Product complexity is on the rise. Manufacturers need to understand customer requirements, define, and design products, collaborate with global designers and suppliers, ensure material feed and recipe integration, use varied manufacturing techniques, seek regulatory approvals, make processes and products sustainable, keep pace with shorter product lifecycles…there are too many moving parts in manufacturing making it extremely challenging to meet quality, cost and time-to-market goals while staying competitive. What modern manufacturing needs is a giant can of WD-40 to make all the parts interact and work smoothly. That can is Product Lifecyle Management (PLM).
PLM is designed so that the domains of engineering, manufacturing, and distribution do not have to work in siloes. Industry 4.0 technologies such as IoT, AR, VR, and 3D Printing have become a catalyst to reduce the gap between these domains even further. Modern PLM integrates Industry 4.0 technologies, effectively stitching together once-isolated clusters of knowledge: PLM becomes the digital thread running across domains, like a system-of-systems, binding the value chain of development, manufacturing, and distribution.
Some of the world’s leading manufacturers know how difficult it can be to propagate changes made to one system or product configuration across domains. Every department, from supplies to manufacturing, marketing to sales, and distribution to service, needs up-to-the-minute information on product changes so that it can continue to meet its KPIs efficiently.
Achieving efficiency in a digital environment lies in channeling feedback from design, manufacturing, sales, service, recycling, etc., to rapidly evolve products and portfolios. As the clusters of knowledge grow, from design to end of life, PLM should allow the complex changes to flow flawlessly across the lifecycle of the product. Industry forecasts show that the demand for these capabilities, coupled with rapid digital adoption, will see the market for PLM grow from US$50.7 billion in 2019 to US$73.7 billion by 2024.[i]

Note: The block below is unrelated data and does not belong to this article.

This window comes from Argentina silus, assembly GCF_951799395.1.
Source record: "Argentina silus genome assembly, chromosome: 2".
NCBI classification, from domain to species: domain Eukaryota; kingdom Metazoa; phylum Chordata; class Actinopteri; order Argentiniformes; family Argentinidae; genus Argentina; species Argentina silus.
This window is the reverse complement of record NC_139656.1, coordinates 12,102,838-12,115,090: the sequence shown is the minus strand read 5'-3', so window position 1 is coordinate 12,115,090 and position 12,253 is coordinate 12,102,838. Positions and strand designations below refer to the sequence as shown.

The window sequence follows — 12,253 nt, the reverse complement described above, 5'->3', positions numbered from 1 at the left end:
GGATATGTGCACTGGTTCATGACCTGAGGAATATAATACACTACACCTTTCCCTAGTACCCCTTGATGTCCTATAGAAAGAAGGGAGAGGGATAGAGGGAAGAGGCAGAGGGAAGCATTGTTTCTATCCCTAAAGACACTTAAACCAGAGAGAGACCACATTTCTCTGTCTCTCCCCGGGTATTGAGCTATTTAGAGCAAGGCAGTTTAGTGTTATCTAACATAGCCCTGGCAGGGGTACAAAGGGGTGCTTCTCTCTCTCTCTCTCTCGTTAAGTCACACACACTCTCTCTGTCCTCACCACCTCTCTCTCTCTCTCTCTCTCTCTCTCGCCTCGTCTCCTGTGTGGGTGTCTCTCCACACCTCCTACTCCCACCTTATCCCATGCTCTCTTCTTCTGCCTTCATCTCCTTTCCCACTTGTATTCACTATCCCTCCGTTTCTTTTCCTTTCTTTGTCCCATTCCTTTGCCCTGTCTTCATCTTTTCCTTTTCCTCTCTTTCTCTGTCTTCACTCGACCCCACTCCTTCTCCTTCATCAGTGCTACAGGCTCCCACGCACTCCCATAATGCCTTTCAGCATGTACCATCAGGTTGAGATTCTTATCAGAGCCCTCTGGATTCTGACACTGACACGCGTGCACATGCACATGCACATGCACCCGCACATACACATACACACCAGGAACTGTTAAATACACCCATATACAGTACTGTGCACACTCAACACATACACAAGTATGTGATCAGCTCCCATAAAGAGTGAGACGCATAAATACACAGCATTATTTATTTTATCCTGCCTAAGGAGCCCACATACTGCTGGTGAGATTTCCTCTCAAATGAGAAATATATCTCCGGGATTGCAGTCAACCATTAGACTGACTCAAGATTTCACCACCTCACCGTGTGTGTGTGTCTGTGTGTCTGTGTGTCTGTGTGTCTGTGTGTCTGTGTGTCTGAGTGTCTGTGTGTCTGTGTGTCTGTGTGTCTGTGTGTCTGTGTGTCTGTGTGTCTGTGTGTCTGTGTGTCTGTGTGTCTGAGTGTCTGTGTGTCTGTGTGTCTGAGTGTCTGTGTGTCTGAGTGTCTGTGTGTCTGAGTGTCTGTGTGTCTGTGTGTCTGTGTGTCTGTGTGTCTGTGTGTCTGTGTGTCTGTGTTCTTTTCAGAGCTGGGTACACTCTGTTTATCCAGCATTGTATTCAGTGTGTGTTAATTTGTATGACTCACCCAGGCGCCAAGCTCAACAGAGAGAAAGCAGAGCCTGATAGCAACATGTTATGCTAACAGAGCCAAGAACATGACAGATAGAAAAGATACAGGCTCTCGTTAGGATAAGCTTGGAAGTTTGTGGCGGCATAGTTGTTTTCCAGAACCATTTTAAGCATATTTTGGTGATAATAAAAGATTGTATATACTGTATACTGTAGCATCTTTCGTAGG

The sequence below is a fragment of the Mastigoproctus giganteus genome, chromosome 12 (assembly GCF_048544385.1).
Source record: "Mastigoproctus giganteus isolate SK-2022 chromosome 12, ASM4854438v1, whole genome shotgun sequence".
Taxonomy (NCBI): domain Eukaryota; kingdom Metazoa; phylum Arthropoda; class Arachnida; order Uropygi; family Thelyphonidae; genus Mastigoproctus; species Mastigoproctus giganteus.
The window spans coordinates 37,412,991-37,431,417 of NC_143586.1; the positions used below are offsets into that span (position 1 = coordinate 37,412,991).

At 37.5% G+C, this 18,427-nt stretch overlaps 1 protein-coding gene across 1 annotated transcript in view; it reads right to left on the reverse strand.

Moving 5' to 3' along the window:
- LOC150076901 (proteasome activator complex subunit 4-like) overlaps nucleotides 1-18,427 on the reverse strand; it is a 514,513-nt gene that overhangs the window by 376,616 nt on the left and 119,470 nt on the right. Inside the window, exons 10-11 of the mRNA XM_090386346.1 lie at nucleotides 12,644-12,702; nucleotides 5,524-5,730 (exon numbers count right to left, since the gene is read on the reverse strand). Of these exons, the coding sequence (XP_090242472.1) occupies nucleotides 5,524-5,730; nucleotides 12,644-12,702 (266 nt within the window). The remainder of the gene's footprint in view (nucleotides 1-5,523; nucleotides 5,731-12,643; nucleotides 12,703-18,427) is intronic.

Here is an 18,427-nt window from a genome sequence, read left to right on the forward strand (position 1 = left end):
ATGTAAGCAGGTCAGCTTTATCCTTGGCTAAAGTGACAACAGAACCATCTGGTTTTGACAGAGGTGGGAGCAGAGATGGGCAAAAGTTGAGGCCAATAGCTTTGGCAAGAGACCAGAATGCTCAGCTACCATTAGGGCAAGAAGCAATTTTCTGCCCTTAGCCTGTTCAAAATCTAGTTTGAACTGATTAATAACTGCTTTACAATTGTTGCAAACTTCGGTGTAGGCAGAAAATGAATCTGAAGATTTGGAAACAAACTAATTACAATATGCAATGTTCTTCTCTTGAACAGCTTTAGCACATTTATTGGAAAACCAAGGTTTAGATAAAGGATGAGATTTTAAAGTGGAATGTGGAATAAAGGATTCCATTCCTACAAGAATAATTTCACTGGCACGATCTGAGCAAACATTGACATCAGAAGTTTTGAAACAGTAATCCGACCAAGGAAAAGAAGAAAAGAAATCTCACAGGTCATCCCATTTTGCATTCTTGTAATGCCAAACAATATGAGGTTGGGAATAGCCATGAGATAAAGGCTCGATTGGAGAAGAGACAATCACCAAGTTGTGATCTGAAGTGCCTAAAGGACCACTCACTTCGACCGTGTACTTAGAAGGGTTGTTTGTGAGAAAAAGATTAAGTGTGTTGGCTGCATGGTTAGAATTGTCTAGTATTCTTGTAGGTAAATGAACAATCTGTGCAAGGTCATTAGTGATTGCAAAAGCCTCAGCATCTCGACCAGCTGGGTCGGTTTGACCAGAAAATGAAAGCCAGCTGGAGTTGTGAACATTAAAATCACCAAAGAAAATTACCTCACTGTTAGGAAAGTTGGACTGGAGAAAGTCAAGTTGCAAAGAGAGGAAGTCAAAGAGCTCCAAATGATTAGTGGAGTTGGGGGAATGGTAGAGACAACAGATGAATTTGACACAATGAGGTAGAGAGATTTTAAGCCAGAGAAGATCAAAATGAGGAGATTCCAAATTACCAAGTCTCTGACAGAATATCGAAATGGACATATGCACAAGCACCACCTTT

While PLM has done well in discrete manufacturing, it is about to make a huge dent in process industries such as oil and gas, paper products, textiles, and chemicals. PLM is no longer constrained by on-premise infrastructure—which has traditionally taken long to get off the ground. Today, PLM has become available in the cloud, with attractive cost and time-to-implement models.
PLM will become central in process manufacturing to optimize operations and take rapid decisions. Manufacturers adopting PLM will also be able to examine the previously isolated clusters of wisdom—say, design, sourcing, and costing—with a right click of the mouse. They will be able to tell when a component in a plant is about to fail, the impact of the failure on downstream processes, and how they can avoid shutdowns. They will be able to navigate changes, from design and build to operations and recycle, in an instant. And they will be able to automate their decisions, change recipe cards and plant arrangements to meet dynamic demand changes with the least possible downtime. Manufacturers hoping to maximize ROI from their digital investments and industry 4.0 technologies will make PLM their ticket to success.
Director Enterprise Architect-PLM